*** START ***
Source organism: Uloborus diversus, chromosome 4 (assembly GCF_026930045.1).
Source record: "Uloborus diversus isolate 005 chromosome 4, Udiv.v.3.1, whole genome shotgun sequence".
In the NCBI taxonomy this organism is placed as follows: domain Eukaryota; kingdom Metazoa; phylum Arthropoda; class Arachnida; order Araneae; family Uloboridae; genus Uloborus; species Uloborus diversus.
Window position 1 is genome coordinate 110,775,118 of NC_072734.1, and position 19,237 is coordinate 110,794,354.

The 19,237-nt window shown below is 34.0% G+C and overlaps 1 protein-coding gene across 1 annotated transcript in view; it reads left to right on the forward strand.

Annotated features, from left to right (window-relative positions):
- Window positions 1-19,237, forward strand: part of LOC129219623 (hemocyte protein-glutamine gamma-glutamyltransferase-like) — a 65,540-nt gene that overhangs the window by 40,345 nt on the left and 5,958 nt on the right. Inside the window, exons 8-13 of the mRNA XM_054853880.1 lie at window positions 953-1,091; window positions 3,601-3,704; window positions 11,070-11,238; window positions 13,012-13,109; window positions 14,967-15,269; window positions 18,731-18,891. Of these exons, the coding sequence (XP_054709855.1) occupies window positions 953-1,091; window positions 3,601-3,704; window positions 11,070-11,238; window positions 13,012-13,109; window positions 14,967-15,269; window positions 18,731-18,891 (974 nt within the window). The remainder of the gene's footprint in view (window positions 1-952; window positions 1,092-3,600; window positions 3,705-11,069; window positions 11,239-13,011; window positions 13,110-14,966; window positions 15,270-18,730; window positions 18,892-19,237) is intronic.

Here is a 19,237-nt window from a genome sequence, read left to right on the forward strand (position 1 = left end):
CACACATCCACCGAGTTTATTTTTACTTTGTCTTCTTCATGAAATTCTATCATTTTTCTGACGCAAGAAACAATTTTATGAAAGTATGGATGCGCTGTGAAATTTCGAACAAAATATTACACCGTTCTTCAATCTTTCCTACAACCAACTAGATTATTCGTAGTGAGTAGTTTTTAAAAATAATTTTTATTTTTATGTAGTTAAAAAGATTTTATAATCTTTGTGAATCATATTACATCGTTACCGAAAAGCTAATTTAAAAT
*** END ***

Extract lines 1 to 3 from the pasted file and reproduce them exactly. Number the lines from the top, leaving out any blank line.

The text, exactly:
Source organism: Uloborus diversus, chromosome 4 (assembly GCF_026930045.1).
Source record: "Uloborus diversus isolate 005 chromosome 4, Udiv.v.3.1, whole genome shotgun sequence".
In the NCBI taxonomy this organism is placed as follows: domain Eukaryota; kingdom Metazoa; phylum Arthropoda; class Arachnida; order Araneae; family Uloboridae; genus Uloborus; species Uloborus diversus.